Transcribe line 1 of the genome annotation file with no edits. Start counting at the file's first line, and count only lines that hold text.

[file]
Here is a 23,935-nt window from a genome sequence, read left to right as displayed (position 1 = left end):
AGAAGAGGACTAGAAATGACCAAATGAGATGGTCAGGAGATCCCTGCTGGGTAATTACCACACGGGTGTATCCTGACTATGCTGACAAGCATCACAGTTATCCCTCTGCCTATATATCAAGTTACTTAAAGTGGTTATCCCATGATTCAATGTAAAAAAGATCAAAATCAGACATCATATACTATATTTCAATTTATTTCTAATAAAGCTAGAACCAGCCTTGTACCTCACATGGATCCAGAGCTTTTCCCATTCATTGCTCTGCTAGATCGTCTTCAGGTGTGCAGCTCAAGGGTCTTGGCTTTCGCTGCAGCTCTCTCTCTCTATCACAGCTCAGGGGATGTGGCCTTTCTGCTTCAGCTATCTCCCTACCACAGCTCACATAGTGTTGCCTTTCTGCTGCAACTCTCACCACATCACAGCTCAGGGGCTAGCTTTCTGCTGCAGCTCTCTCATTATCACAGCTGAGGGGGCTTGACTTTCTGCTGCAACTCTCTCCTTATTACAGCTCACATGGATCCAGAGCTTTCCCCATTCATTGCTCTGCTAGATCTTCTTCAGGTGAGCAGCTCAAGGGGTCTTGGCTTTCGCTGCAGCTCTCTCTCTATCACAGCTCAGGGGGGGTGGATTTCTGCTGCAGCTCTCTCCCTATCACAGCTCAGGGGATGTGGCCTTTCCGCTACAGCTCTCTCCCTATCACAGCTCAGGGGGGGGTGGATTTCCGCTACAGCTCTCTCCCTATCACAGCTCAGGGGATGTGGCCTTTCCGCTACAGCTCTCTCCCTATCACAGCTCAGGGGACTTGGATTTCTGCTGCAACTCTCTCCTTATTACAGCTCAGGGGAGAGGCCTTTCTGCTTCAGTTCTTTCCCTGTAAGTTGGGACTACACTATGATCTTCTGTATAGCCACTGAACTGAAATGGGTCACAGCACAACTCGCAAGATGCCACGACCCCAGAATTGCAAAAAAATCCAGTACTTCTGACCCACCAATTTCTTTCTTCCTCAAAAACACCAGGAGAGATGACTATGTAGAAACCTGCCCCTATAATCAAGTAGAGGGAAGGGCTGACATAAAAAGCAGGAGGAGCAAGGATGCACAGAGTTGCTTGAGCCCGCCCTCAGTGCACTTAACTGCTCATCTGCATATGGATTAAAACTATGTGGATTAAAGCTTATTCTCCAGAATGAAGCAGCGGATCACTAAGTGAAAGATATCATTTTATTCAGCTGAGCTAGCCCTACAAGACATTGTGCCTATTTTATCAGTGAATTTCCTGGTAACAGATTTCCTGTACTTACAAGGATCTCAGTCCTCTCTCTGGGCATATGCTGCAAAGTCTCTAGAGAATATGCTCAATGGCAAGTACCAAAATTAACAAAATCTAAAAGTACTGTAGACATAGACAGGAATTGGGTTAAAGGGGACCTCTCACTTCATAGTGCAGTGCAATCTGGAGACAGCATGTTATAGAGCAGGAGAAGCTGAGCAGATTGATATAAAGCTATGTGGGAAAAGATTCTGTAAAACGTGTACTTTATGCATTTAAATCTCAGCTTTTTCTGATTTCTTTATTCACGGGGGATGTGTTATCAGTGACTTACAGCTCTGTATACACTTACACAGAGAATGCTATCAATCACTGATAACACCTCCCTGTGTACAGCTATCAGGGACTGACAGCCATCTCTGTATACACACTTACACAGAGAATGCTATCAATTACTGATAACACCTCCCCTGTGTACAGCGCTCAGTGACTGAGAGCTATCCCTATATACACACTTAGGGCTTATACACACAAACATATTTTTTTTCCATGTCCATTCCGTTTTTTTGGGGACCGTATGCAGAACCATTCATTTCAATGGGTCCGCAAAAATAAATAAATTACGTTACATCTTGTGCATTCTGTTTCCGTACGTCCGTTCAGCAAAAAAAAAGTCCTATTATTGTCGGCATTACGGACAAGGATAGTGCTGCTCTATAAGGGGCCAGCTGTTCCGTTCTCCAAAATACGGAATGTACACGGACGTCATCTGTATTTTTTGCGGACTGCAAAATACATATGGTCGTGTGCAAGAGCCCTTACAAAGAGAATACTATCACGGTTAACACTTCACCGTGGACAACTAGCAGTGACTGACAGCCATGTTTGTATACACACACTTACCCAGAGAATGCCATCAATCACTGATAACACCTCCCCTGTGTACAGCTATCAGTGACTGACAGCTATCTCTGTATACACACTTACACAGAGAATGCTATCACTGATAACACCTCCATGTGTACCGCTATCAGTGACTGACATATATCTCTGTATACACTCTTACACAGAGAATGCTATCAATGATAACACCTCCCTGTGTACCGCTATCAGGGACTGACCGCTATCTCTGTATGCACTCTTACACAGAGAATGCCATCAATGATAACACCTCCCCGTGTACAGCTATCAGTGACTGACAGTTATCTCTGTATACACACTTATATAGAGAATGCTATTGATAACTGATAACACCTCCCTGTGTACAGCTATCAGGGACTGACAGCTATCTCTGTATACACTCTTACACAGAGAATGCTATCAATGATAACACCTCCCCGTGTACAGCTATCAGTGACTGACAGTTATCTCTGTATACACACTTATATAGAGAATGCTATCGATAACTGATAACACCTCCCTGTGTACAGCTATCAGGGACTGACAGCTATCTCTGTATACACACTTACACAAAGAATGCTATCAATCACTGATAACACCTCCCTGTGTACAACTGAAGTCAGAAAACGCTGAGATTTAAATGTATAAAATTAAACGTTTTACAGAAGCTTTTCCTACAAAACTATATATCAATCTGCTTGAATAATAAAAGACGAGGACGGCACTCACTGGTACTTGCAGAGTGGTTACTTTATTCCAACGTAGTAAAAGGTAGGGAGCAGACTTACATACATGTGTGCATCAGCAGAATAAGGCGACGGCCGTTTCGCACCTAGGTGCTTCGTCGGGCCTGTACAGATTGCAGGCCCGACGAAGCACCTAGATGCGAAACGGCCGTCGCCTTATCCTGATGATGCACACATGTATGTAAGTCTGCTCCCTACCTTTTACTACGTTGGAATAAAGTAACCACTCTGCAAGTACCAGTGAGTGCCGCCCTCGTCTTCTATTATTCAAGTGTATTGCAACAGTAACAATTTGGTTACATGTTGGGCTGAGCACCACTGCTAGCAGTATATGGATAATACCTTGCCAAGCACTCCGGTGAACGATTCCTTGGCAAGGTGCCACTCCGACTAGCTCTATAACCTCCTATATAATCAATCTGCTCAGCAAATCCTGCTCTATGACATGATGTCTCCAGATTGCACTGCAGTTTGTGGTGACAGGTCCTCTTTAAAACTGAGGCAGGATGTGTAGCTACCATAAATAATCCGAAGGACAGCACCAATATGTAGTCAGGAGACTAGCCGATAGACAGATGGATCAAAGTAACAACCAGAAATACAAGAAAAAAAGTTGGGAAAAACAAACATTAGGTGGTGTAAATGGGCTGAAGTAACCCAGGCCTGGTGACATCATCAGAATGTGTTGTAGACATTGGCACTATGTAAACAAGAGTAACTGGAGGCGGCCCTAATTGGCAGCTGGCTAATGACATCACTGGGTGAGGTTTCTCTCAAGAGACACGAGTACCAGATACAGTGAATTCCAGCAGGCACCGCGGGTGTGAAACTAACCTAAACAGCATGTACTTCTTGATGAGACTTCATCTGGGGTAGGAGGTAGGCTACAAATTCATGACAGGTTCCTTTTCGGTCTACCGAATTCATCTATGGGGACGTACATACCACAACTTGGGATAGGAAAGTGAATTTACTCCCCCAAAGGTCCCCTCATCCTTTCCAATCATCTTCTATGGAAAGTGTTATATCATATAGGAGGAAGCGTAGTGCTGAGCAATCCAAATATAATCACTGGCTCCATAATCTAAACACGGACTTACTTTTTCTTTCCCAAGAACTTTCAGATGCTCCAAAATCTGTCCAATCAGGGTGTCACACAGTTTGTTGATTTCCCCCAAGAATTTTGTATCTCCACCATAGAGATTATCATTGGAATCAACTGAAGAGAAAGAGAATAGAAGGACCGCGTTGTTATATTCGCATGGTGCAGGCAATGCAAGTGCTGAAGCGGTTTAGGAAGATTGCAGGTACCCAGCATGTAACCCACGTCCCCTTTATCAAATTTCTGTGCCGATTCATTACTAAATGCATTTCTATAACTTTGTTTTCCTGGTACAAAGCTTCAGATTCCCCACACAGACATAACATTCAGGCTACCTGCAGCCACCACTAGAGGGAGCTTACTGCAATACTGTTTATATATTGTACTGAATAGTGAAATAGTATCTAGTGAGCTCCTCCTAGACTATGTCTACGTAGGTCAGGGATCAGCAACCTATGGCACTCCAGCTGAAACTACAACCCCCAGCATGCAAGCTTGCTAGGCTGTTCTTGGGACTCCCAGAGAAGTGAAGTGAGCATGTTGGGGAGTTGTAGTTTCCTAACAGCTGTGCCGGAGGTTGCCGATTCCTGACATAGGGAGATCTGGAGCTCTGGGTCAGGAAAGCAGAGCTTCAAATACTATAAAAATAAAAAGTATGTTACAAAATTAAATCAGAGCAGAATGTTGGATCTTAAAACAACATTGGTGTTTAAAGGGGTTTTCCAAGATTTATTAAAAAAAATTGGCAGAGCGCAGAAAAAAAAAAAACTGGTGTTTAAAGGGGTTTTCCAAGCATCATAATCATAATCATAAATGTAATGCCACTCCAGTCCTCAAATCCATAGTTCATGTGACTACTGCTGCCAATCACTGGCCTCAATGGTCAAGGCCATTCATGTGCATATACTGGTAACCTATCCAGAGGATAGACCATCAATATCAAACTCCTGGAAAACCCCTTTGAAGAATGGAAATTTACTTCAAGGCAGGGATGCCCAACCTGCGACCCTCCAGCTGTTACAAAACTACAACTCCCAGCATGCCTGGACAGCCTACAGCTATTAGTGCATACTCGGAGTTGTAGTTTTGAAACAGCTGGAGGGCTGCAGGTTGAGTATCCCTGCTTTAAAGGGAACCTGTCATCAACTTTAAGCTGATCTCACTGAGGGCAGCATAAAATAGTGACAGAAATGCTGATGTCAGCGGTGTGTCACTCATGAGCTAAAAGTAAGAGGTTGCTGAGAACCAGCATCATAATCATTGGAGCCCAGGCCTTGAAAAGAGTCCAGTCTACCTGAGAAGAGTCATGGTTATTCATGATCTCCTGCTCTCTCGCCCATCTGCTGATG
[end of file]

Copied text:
Here is a 23,935-nt window from a genome sequence, read left to right as displayed (position 1 = left end):